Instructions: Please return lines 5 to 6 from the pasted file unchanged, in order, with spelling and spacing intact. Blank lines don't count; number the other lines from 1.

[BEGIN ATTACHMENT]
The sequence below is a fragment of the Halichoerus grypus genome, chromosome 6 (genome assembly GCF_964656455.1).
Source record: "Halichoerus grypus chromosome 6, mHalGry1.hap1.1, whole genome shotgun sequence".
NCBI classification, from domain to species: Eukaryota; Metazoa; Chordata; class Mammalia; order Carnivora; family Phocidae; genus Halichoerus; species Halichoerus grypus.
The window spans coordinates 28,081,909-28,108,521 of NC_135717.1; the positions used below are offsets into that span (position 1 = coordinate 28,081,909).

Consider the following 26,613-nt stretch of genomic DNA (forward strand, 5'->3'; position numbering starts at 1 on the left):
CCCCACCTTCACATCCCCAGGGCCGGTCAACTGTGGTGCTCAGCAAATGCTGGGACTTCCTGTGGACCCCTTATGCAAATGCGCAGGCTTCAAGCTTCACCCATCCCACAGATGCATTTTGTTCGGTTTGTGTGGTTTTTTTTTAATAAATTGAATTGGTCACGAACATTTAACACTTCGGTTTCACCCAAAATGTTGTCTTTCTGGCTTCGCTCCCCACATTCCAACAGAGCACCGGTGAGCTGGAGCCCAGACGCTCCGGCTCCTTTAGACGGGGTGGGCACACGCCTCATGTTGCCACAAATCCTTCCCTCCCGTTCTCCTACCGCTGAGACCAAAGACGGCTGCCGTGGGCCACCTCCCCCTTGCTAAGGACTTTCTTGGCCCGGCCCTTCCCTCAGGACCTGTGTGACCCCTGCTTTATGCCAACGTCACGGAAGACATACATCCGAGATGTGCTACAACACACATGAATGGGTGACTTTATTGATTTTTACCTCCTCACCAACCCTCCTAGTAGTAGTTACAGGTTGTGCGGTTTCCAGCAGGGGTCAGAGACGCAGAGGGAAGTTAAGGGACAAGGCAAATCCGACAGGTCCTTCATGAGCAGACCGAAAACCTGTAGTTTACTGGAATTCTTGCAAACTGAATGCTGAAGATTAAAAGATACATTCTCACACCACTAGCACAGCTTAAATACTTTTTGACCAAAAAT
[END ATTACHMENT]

Consider the following 26,613-nt stretch of genomic DNA (forward strand, 5'->3'; position numbering starts at 1 on the left):
CCCCACCTTCACATCCCCAGGGCCGGTCAACTGTGGTGCTCAGCAAATGCTGGGACTTCCTGTGGACCCCTTATGCAAATGCGCAGGCTTCAAGCTTCACCCATCCCACAGATGCATTTTGTTCGGTTTGTGTGGTTTTTTTTTAATAAATTGAATTGGTCACGAACATTTAACACTTCGGTTTCACCCAAAATGTTGTCTTTCTGGCTTCGCTCCCCACATTCCAACAGAGCACCGGTGAGCTGGAGCCCAGACGCTCCGGCTCCTTTAGACGGGGTGGGCACACGCCTCATGTTGCCACAAATCCTTCCCTCCCGTTCTCCTACCGCTGAGACCAAAGACGGCTGCCGTGGGCCACCTCCCCCTTGCTAAGGACTTTCTTGGCCCGGCCCTTCCCTCAGGACCTGTGTGACCCCTGCTTTATGCCAACGTCACGGAAGACATACATCCGAGATGTGCTACAACACACATGAATGGGTGACTTTATTGATTTTTACCTCCTCACCAACCCTCCTAGTAGTAGTTACAGGTTGTGCGGTTTCCAGCAGGGGTCAGAGACGCAGAGGGAAGTTAAGGGACAAGGCAAATCCGACAGGTCCTTCATGAGCAGACCGAAAACCTGTAGTTTACTGGAATTCTTGCAAACTGAATGCTGAAGATTAAAAGATACATTCTCACACCACTAGCACAGCTTAAATACTTTTTGACCAAAAAT